‘Being told I couldn’t have any more children was so hard to take’ – Miracle Sheffield mum has four more kids after beating cancer

A mother-of-five who was told she would have no more children after being diagnosed with cancer at the age of 28 has paid tribute to the care she received at Weston Park Hospital.

Monday, 4th February 2019, 13:06 pm
Updated Thursday, 7th February 2019, 16:28 pm
Claire Parker-Jewell with her five children and husband.

Claire Parker-Jewell says that the day she was diagnosed with cancer 11 years ago was when she found out just how strong she was.

“It was the start of a long journey of tests, diagnostics and bone marrow examinations,” she said.

Claire Parker-Jewell in 2008

“I had 12 chemotherapy sessions every other week and was losing my hair, all while looking after my three-year-old son.”

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Claire was diagnosed with lymphoma the size of a grapefruit in my chest, which had broken her breast bone, and the cancer was also found in her neck, chest nodes, arm pits, lungs and stomach.

“Hearing the words, ‘you have cancer’, is enough to rock you to the core,” said Claire.

“And just when you think you've come to terms with that reality, treatment begins.”

Claire Parker-Jewell with one of her sons

Claire was told that because of her treatment, she wouldn’t be able to have any more children.

However, six months after her last chemotherapy session, Claire became pregnant with her second son Finn and she has now gone on to have three more children.

Now, to mark World Cancer Day, Claire has paid tribute to the care she received at Weston Park Hospital and the cancer information centre run by its charity.


Claire Parker-Jewell wearing one of her wigs.

She said: “Feeling good about yourself during cancer treatment can be challenging, especially as your body goes through physical changes, some of which can dramatically change appearance and body image.

“One of these changes may be losing your hair, which at 28, was a huge blow. I immediately bought two wigs that were so real you wouldn’t have been able to tell, and I also bought 100’s of fake eyelashes. It was the little things like this made me feel normal.”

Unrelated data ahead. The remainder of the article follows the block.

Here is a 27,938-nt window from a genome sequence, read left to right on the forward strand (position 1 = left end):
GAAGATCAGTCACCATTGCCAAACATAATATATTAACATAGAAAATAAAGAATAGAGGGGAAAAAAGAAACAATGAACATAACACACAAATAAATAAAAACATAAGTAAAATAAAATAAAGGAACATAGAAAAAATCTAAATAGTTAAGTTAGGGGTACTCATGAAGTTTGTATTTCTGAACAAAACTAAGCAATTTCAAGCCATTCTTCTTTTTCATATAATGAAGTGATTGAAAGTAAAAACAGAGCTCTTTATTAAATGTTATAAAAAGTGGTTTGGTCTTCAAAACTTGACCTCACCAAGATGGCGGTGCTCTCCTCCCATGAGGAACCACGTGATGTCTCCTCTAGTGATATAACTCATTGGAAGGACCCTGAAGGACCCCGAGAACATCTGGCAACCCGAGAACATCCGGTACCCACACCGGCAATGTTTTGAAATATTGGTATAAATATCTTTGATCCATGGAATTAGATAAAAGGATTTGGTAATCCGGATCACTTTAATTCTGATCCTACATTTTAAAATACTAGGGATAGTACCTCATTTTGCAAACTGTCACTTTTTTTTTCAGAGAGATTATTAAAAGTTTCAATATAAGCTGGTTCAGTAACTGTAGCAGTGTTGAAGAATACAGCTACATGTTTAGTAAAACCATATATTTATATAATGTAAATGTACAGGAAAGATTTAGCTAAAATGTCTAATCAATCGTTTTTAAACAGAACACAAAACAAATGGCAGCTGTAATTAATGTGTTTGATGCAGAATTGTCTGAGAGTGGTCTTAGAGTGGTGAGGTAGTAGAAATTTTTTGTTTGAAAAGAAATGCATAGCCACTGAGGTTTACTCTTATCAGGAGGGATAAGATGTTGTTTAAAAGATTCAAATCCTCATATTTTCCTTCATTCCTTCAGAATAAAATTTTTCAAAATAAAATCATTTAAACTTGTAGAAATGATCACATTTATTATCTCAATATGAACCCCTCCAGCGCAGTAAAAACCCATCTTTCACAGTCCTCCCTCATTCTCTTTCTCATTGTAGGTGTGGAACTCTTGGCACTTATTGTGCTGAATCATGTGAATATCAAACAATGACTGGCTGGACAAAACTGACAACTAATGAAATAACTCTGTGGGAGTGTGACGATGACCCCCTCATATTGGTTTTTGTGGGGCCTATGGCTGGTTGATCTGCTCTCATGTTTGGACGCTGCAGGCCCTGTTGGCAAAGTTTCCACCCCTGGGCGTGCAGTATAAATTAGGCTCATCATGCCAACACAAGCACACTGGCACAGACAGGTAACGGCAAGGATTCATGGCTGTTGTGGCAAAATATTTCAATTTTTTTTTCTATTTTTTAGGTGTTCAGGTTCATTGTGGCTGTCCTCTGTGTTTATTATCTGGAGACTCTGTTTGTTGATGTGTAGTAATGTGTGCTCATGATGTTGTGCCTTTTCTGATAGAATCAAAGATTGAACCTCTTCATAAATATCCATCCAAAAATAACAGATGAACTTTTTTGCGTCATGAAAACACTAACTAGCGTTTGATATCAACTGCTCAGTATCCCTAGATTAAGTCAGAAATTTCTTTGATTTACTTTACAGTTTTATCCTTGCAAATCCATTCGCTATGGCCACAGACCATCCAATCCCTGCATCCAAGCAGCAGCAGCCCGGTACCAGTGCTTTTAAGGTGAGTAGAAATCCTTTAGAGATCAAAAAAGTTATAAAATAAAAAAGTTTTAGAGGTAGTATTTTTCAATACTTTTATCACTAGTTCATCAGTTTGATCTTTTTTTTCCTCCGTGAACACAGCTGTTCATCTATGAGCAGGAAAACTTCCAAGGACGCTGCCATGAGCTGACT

Look Good Feel Better (LGFB) is dedicated to improving the wellbeing of patients undergoing treatment for any sort of cancer and provides extensive support for women, men and young adults.

The two-hour sessions are enjoyable, morale boosting and informative and patients leave laughing, looking fantastic and ready to face the world again.

The LGFB sessions are run by trained beauty volunteers who share their tips and techniques for minimising side-effects such as skin changes, hair, eyebrow and eyelash loss.

“My wigs were my saviour, but they came at a hefty price, so it is fantastic to learn that sessions like LGFB are now being offered to patients, completely free of charge,” said Claire.

“I am thankful for every second that someone was looking after me and for Weston Park Cancer Centre, who I can’t thank enough for all they did.

“Because of them, I am here today to tell my story and because of Weston Park Cancer Charity, more and more patients and their families will have access to the very best in cancer care services.”

Weston Park Cancer Centre supports patients, families and friends, offering a safe place to talk about whatever is on their minds.

“Even though it was a hard journey, I formed life-long friendships and made amazing memories that I will always cherish,” said Claire.

“None of us are certain of our future, so we need to love hard, fight hard and play hard, and make sure our loved ones know how special they are.

“Through cancer, I learnt that whatever life throws my way, I will fight with my every breath.”